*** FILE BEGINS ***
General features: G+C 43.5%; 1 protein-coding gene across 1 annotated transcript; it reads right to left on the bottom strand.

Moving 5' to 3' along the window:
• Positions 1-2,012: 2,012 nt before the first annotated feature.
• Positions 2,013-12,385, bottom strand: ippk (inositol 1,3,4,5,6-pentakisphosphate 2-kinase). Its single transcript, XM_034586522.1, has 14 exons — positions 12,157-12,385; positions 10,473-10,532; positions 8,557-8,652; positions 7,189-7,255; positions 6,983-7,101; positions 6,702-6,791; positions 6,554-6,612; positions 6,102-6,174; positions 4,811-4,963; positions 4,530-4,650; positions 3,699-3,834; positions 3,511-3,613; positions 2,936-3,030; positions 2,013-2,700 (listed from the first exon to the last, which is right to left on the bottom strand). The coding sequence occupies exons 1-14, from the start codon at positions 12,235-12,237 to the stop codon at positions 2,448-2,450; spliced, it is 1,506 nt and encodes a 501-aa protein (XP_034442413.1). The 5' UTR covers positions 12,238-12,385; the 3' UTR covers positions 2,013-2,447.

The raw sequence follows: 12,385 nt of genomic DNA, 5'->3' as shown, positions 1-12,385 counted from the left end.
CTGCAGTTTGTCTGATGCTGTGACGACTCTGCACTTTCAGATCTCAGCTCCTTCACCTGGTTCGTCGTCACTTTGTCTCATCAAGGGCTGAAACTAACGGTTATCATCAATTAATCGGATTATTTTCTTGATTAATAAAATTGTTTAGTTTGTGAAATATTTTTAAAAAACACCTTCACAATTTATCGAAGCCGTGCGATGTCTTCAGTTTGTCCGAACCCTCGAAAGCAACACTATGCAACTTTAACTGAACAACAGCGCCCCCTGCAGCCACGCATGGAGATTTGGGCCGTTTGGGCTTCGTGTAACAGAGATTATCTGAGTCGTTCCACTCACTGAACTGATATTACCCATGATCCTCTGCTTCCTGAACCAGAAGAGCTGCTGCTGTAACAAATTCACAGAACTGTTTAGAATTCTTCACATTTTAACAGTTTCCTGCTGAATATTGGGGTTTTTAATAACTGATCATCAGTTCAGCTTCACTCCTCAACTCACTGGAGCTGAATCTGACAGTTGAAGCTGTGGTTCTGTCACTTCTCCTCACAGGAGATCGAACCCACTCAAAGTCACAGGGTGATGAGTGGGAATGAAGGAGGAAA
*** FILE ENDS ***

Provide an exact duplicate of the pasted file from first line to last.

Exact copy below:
General features: G+C 43.5%; 1 protein-coding gene across 1 annotated transcript; it reads right to left on the bottom strand.

Moving 5' to 3' along the window:
• Positions 1-2,012: 2,012 nt before the first annotated feature.
• Positions 2,013-12,385, bottom strand: ippk (inositol 1,3,4,5,6-pentakisphosphate 2-kinase). Its single transcript, XM_034586522.1, has 14 exons — positions 12,157-12,385; positions 10,473-10,532; positions 8,557-8,652; positions 7,189-7,255; positions 6,983-7,101; positions 6,702-6,791; positions 6,554-6,612; positions 6,102-6,174; positions 4,811-4,963; positions 4,530-4,650; positions 3,699-3,834; positions 3,511-3,613; positions 2,936-3,030; positions 2,013-2,700 (listed from the first exon to the last, which is right to left on the bottom strand). The coding sequence occupies exons 1-14, from the start codon at positions 12,235-12,237 to the stop codon at positions 2,448-2,450; spliced, it is 1,506 nt and encodes a 501-aa protein (XP_034442413.1). The 5' UTR covers positions 12,238-12,385; the 3' UTR covers positions 2,013-2,447.

The raw sequence follows: 12,385 nt of genomic DNA, 5'->3' as shown, positions 1-12,385 counted from the left end.
CTGCAGTTTGTCTGATGCTGTGACGACTCTGCACTTTCAGATCTCAGCTCCTTCACCTGGTTCGTCGTCACTTTGTCTCATCAAGGGCTGAAACTAACGGTTATCATCAATTAATCGGATTATTTTCTTGATTAATAAAATTGTTTAGTTTGTGAAATATTTTTAAAAAACACCTTCACAATTTATCGAAGCCGTGCGATGTCTTCAGTTTGTCCGAACCCTCGAAAGCAACACTATGCAACTTTAACTGAACAACAGCGCCCCCTGCAGCCACGCATGGAGATTTGGGCCGTTTGGGCTTCGTGTAACAGAGATTATCTGAGTCGTTCCACTCACTGAACTGATATTACCCATGATCCTCTGCTTCCTGAACCAGAAGAGCTGCTGCTGTAACAAATTCACAGAACTGTTTAGAATTCTTCACATTTTAACAGTTTCCTGCTGAATATTGGGGTTTTTAATAACTGATCATCAGTTCAGCTTCACTCCTCAACTCACTGGAGCTGAATCTGACAGTTGAAGCTGTGGTTCTGTCACTTCTCCTCACAGGAGATCGAACCCACTCAAAGTCACAGGGTGATGAGTGGGAATGAAGGAGGAAA